The Government has guaranteed the concessionary fuel allowance to hundreds of former miners during a ministerial visit to the Mansfield area.
Making the announcement at Thoresby Colliery, near Edwinstowe, on Friday, Chancellor of the Exchequer George Osborne revealed that the government will guarantee the allowance for around 400 mine workers who lost their jobs after UK Coal went into administration.
The Government will also guarantee the allowance for around 1,000 retired workers previously employed by the company.
Mr Osborne said: “A number of local MPs brought to my attention that former mine workers were losing their concessionary fuel allowance, through no fault of their own when UK Coal went into administration.
“It is right and fair that we make sure they continue to receive their allowance and that is why we are bringing them into the Government scheme.”
In total, around 1,500 former mine workers will be entitled to continue to receive their allowance in the form of cash or coal, the Government said.
They will be entitled to choose up to £1,300 of free coal, or up to £600 cash in lieu of coal per year – in line with the current beneficiaries of the scheme.
The news comes following pressure on the Government from Mansfield MP Sir Alan Meale, who tabled a debate in Parliament last week on the issue.
Speaking at Westminster Hall, sir Alan said: “I believe that the Government has a moral and financial responsibility to those who were promised concessionary fuel as part of their employment package, and who now find themselves at sea.
“Mineworkers die on the job, their lives are shortened by the work they do, and we should be proud of them and support them in their old age.
“We should not think of trying to remove any entitlement they have gained through their work.”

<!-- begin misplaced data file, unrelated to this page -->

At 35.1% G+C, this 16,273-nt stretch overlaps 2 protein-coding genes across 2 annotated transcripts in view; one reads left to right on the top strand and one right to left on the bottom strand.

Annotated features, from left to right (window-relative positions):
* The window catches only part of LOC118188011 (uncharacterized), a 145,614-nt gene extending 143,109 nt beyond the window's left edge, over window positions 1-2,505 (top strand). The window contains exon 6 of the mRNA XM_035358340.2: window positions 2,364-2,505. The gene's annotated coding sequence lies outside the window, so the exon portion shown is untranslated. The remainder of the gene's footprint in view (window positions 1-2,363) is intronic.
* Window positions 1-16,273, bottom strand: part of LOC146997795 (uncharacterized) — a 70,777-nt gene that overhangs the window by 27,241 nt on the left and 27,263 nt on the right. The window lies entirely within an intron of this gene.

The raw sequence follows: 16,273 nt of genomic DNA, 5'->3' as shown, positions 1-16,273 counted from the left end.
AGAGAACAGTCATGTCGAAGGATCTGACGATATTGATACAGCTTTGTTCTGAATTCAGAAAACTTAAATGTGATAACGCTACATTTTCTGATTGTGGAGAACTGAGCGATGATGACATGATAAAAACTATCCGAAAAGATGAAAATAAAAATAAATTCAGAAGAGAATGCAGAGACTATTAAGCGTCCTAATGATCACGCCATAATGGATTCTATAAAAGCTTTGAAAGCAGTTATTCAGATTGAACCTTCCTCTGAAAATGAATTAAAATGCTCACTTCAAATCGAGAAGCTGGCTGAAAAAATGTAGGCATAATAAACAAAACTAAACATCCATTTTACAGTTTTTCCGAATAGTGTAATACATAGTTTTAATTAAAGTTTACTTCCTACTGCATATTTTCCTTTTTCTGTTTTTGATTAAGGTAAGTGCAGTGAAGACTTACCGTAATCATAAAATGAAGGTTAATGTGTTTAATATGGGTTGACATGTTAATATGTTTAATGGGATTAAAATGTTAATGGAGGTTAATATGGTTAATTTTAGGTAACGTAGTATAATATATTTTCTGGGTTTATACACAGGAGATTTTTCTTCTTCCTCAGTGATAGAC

The call for the concessionary fuel allowance to be reinstated was also backed in the debate by Bassetlaw MP John Mann and MP for Sherwood Mark Spencer.
Two weeks ago, Shadow Minister for Work and Pensions Chris Bryant also visited the Ollerton area with Sherwood Prospective Parliamentary Candidate Leonie Mathers to speak to former miners and their widows about the impact that scrapping of concessionary fuel for former UK Coal employees was having.
The National Concessionary Fuel Agreements were put in place between British Coal and mining unions in the 1980s.
When the British Coal Corporation was privatised in 1994, the government retained the obligation to provide concessionary fuel to former British Coal workers entitled to it.
The concessionary fuel arrangements for UK Coal were funded by UK Coal as part of their inheritance as a successor company.
About 69,000 former mine workers or their families receive a fuel allowance from Government each year under the National Concessionary Fuel Scheme.
The announcement means that a further 1,500 former mine workers who would otherwise have lost their benefits following the collapse of UK Coal will now be brought into the scheme, the Government said.